Dana Sikkila Flies Her Flag for Creativity

According to Dana Sikkila, she graduated high school “by the skin of [her] teeth.” Months later, she earned a 4.0 in her first semester of college. She attributes the drastic change to the availability of hands-on theater and art courses — “classes where I was around creative adults,” Sikkila explains — in college. Ever since that first semester, she has soaked up textbooks’ worth of learning about fine art, arts administration, and more. Now, she’s a printmaker, educator, gallery director, and biker in Mankato, Minnesota  — as well as a Springboard Artist Career Consultant and workshop instructor!

Hi, Dana! Please share a little about your creative practice.
Oh, gosh, that’s a big question. I’m always wearing multiple hats. So I guess my creative practice is a balance of my creative making — as a visual artist or a creative placemaking artist — as well as being an educator within the arts, as well as balancing arts administration. My practice is about doing multiple things at one time within the creative field, which benefits myself but also the people that hire or commission me and [the people] that are just around me to learn.

I grew up in Litchfield, Minnesota, which was kind of a small farm town in West Central Minnesota. I was really creatively driven, with no outlet for creativity. So when I was younger, I was like, “Oh, I’m just different. Or maybe I’m wrong, or I’m weird.” You know, this was in the ’90s. There wasn’t access to arts appreciation or just looking at something visually intriguing that sparked conversation. When we think of Duluth or the Twin Cities, or even places like Rochester, there’s art all over the place, and there’s accessibility to the arts. But when it comes to our smaller communities that are 6000 people [or] 2000 people — I feel those are the communities that are really losing out on the multiple benefits of arts and humanities. When I was younger, if there was more accessibility to creativity, I probably would have had a better outlook on my community; on myself as an individual; my relationship with my family and friends. That is why I do the work now.

How did you start working with Springboard for the Arts?
I think I’ve only been working [with] Springboard for about two years. But when I did my undergrad at Mankato State University, I remember Springboard coming down and doing workshops at the college: [teaching about] marketing and general practice stuff. And I always thought, “Oh, this is really great.” Because at MSU, we didn’t have professional practice courses. They didn’t tell us how to write a grant or how to write an artist statement. So I always appreciated those type of workshops, and eventually, years ago, I remember being like, “My goal is to work for Springboard one day.”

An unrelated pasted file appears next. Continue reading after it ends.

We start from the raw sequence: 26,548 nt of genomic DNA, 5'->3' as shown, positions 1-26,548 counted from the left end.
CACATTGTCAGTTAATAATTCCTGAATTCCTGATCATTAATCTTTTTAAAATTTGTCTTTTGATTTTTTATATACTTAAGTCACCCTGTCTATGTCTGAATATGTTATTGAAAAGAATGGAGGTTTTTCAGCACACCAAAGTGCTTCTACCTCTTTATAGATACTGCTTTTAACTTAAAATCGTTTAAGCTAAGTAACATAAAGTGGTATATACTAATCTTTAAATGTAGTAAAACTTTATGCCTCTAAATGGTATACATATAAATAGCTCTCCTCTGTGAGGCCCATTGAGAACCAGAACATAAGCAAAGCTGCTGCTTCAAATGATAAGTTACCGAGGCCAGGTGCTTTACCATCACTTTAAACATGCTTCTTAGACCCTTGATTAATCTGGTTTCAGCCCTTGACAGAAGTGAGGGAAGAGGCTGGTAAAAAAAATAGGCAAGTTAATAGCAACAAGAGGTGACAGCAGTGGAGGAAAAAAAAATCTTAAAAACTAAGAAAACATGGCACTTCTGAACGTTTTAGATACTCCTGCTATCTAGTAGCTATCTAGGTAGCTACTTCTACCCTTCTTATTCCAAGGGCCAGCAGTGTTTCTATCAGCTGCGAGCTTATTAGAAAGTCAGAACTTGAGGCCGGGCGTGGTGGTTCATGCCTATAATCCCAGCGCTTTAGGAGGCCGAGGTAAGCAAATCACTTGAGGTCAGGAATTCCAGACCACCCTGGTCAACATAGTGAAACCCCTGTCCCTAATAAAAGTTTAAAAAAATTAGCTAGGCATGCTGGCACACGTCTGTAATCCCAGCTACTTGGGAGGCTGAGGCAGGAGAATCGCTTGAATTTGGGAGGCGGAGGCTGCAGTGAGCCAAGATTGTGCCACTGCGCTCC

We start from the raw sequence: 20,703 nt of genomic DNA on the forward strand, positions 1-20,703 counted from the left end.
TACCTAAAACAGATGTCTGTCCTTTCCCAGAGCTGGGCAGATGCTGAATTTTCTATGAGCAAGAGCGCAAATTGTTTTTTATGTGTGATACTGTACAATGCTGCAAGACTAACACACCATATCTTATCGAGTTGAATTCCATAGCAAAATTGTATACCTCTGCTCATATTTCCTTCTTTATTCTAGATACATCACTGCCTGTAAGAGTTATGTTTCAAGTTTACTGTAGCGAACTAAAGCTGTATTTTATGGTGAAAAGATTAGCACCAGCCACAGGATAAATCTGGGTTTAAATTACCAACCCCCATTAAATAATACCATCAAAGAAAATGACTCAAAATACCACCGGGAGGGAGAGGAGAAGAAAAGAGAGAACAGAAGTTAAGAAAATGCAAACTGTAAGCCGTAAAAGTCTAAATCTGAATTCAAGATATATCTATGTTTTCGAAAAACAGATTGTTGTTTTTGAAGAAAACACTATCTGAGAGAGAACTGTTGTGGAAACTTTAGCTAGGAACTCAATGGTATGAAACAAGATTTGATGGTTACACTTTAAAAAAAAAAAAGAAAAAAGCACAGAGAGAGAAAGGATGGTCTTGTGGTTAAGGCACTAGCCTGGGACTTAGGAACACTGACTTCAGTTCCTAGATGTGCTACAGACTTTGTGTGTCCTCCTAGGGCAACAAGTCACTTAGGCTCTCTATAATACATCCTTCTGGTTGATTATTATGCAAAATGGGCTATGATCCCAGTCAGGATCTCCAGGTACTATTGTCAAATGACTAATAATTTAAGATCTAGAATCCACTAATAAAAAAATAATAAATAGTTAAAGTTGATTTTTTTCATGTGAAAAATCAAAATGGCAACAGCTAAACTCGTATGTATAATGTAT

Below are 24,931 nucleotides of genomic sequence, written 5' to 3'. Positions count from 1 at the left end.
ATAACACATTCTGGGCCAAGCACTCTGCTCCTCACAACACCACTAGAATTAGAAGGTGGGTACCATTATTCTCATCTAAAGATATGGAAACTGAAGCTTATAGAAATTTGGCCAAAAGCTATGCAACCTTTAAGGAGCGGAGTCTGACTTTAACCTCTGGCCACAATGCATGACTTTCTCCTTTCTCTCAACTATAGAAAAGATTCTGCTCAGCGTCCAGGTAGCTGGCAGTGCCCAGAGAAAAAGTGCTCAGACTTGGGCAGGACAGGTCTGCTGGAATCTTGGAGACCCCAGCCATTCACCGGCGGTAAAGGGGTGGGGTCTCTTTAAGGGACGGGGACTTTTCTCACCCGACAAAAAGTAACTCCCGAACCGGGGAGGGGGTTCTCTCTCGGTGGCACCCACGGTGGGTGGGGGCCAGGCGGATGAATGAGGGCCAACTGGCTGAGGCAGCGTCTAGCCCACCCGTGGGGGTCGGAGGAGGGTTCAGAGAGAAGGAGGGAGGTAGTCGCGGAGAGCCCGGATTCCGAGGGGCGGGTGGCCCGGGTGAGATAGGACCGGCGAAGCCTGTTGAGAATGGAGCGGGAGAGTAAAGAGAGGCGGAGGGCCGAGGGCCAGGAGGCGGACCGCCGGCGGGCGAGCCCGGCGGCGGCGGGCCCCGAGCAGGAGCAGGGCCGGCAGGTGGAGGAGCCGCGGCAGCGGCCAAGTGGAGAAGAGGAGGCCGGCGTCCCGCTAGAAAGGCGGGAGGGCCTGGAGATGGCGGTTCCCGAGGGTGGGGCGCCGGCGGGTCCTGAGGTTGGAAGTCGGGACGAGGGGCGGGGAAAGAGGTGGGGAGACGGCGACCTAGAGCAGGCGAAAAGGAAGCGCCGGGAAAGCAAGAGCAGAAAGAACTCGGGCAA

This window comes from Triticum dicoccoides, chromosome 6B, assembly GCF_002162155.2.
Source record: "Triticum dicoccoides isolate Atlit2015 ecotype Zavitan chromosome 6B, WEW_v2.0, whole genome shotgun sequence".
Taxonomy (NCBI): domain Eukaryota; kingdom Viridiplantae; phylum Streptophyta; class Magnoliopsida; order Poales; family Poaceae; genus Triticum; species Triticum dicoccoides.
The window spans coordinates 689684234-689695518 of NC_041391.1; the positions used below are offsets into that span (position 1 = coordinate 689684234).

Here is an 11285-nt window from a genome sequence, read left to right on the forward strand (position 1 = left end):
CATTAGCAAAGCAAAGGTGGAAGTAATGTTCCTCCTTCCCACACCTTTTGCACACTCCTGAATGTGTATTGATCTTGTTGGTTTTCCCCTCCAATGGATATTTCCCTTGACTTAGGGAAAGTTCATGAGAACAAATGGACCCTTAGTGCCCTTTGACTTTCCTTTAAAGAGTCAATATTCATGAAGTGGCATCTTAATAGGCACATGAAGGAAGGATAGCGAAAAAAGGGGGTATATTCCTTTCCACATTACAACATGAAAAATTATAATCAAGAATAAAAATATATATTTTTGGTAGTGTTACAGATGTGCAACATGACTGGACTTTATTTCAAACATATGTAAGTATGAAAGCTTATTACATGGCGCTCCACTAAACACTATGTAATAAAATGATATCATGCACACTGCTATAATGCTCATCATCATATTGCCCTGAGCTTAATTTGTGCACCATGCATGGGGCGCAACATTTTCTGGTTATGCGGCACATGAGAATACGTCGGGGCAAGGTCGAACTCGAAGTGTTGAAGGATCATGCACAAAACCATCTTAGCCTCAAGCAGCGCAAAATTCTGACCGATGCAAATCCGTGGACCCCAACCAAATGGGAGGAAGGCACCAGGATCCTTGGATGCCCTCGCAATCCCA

Through my visual practices, I connected with [Springboard]. I did the Hinge Arts Residency. And then one day, they emailed me, and they said, “Hey, we’d love to hire you as a consultant based in southern Minnesota,” and I was like, “Holy shit, here it goes.” I started doing Springboard workshops for our Regional Arts Council down here in southern Minnesota and doing consulting work through them. And my career through Springboard has just grown, in terms of my relationships and what I’m willing to take on.

What are projects that you have going right now or an idea in the making? What’s a project you’d like to see happen?
I’m a big idea person, so I always have like 10 ideas happening. But one project that we actually started from a Springboard “artists in isolation” grant is the Bring Up Banner project. Springboard gave us $500. We took the $500 and bought six sewing machines at the gallery, and then we got a bunch of fabric donated. And we created this program where young people in the community sign up — and it’s all social-distanced and all that, you know, they have their own stations. They come in, and we have a whole conversation on advocacy, and what’s important to them, and what that means living in a place like Mankato. And over the course of two hours, they cut, design, and sew their own advocacy banners at about two feet by four feet. We’ve been displaying them on the exterior of the gallery building as this kind of silent protest.

A woman in a black shirt hangs images in a frame

What’s something you wish others knew about you?
Something that people don’t know about me, I guess, is that I can come off as an extreme extrovert, because that’s part of my job. But I identify as more of an introvert, so when it comes to biking and all these things, I like to have my personal time. When it comes to my own personal time — when it comes to Dana — I totally flip the switch.

Springboard Resources
Artist Career Consultants, available for virtual consultations: https://springboardforthearts.org/consultants/
Workshops & Events Calendar: https://springboardforthearts.org/events/
Work of Art and Handbook for Artists Working in Community books: https://springboardforthearts.org/buy-books/

Editor’s note: As the national platform for Springboard for the Arts, Creative Exchange has long been a platform to highlight the artists, resources, and efforts in our national network. In this pandemic, as Springboard for the Arts’ work is increasingly online and accessible nationally, we’ll be turning the spotlight on Springboard staff and our Artist Career Consultants, to share more about who we are and the work we do. Enjoy!